Type E is primarily used in France, Belgium, Poland, Slovakia, the Czech Republic, Tunisia and Morocco. (Click here for the full list of all countries that use type E)
France, Belgium and some other countries have standardized on a socket which is different from the CEE 7/4 socket (type F) that is standard in Germany and other continental European countries. Fortunately, type F plugs are fully compatible with type E sockets and the other way round. In the past, however, this wasn’t the case. The reason for the initial incompatibility was that grounding in the E socket is accomplished with a round male pin, which is permanently mounted in the socket. Old type F plugs did not have a grounding hole to accept the earth pin of the type E socket. This grounding pin is 14 mm long and has a diameter of 4.8 mm. The plug itself is similar to C except that it is round and has the addition of a female contact to accept the socket’s grounding pin. The plug has two 4.8 mm round pins, measuring 19 mm in length on centres spaced 19 mm apart. The centre-to-centre distance between the female contact and the middle of the imaginary line connecting the two power pins is 10 mm.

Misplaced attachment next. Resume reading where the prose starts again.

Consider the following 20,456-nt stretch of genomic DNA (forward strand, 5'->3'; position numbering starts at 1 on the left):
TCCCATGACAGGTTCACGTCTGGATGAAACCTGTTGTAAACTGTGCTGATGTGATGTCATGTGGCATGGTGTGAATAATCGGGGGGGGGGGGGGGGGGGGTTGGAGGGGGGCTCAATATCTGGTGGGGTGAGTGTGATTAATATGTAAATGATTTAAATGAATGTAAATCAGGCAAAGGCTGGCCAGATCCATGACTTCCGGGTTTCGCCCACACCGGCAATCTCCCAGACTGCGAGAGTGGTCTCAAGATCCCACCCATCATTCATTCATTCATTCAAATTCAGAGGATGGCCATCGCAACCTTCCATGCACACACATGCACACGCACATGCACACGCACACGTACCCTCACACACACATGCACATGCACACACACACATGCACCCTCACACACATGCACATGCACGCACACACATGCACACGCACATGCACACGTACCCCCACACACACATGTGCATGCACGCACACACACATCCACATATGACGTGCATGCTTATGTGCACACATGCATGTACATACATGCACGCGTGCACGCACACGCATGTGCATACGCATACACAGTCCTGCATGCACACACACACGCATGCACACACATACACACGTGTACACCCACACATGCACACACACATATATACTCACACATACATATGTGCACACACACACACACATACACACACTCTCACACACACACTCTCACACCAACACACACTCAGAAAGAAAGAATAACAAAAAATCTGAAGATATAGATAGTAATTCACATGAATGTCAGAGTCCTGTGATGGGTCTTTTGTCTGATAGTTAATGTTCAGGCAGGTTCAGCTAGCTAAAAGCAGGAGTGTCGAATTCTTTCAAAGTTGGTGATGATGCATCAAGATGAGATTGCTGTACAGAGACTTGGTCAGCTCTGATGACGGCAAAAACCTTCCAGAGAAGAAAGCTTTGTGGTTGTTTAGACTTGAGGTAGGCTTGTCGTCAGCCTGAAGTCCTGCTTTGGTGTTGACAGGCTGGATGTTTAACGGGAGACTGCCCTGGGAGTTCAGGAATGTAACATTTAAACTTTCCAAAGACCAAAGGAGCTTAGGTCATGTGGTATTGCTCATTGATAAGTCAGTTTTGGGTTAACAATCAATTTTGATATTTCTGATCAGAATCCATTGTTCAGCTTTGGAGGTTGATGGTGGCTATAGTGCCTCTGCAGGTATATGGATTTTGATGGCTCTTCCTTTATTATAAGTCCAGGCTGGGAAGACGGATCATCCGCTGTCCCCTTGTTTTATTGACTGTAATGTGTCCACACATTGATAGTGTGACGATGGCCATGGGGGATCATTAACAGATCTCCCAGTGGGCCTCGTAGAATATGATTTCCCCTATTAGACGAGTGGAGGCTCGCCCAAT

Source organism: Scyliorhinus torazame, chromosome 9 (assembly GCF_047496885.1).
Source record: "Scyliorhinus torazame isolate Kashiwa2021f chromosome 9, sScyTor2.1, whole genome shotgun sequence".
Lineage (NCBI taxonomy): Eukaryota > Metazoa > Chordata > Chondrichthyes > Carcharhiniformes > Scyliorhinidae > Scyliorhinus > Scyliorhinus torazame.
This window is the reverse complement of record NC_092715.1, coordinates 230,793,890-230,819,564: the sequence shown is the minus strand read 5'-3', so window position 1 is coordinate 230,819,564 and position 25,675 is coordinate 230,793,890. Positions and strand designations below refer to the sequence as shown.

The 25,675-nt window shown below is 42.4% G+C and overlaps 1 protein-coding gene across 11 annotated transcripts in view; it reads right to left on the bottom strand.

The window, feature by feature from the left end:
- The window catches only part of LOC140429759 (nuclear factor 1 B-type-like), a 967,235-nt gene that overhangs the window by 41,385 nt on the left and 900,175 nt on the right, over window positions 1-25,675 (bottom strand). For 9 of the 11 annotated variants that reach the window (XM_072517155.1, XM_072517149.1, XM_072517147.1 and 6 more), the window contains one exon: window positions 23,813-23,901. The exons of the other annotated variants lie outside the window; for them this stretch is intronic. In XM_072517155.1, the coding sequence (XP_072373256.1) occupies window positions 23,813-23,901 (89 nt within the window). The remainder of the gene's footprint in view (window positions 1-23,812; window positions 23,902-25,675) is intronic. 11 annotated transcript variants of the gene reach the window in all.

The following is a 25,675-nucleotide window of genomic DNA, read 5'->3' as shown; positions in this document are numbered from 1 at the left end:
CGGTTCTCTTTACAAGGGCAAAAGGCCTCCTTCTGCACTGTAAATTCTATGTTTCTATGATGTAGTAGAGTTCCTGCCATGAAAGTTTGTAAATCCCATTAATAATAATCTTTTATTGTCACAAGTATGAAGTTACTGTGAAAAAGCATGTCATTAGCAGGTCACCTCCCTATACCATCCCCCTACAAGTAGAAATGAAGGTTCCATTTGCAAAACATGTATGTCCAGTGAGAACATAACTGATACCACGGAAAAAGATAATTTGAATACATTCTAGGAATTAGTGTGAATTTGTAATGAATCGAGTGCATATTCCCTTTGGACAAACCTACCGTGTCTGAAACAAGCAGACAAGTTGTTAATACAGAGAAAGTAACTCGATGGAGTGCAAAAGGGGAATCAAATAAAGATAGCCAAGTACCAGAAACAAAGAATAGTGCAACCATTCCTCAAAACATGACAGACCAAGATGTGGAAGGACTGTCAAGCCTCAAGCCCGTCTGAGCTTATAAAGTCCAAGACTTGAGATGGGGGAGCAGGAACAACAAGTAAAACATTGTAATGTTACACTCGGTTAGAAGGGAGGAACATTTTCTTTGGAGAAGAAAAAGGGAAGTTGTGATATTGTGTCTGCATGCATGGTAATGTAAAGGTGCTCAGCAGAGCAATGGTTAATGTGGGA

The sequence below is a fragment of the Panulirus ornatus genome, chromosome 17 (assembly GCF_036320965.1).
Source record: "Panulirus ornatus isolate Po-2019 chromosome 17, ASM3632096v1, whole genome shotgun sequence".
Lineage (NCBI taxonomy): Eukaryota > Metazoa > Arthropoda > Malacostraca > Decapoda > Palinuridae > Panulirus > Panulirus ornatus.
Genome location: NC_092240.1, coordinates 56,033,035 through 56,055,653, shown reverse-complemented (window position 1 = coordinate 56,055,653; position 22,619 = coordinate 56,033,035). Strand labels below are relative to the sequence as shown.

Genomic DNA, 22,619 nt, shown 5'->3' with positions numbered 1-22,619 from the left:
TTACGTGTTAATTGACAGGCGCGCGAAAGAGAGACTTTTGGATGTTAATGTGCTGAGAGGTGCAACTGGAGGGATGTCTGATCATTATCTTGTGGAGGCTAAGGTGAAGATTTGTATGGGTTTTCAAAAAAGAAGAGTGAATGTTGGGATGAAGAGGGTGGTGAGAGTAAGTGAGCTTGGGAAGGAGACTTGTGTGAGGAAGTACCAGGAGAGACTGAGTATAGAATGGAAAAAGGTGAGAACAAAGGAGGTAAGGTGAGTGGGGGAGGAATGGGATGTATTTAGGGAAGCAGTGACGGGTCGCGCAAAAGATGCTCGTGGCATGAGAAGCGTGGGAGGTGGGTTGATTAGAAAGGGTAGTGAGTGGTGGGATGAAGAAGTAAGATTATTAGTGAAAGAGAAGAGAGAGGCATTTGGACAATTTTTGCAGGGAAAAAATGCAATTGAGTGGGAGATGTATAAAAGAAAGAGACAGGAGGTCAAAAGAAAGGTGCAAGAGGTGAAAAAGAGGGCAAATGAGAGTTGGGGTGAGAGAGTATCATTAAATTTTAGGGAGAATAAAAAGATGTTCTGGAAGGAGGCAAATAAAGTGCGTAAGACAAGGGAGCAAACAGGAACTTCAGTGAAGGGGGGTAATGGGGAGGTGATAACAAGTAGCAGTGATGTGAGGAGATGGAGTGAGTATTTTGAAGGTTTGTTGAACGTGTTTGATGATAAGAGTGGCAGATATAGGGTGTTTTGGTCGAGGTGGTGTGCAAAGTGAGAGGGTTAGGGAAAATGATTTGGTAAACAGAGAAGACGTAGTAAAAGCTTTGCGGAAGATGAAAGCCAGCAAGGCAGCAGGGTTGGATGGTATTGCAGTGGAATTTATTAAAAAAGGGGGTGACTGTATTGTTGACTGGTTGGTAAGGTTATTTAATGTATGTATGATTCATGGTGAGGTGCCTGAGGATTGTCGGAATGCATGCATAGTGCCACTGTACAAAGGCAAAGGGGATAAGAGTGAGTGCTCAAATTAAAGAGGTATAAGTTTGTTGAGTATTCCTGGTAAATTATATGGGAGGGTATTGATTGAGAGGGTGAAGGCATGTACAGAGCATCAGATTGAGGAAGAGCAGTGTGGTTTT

In order to bridge the differences between sockets E and F, the CEE 7/7 plug was developed (see photo on the left): it has grounding clips on both sides to mate with the type F socket and a female contact to accept the grounding pin of the type E socket. The original type E plug, which does not have grounding clips, is no longer used, although very rarely it can still be found on some older appliances. Note that the CEE 7/7 plug is polarised when used with a type E outlet. The plug is rated at 16 amps. Above that, equipment must either be wired permanently to the mains or connected via another higher power connector such as the IEC 60309 system. A type C plug fits perfectly into a type E socket. The socket is recessed by 15 mm, so partially inserted plugs do not present a shock hazard.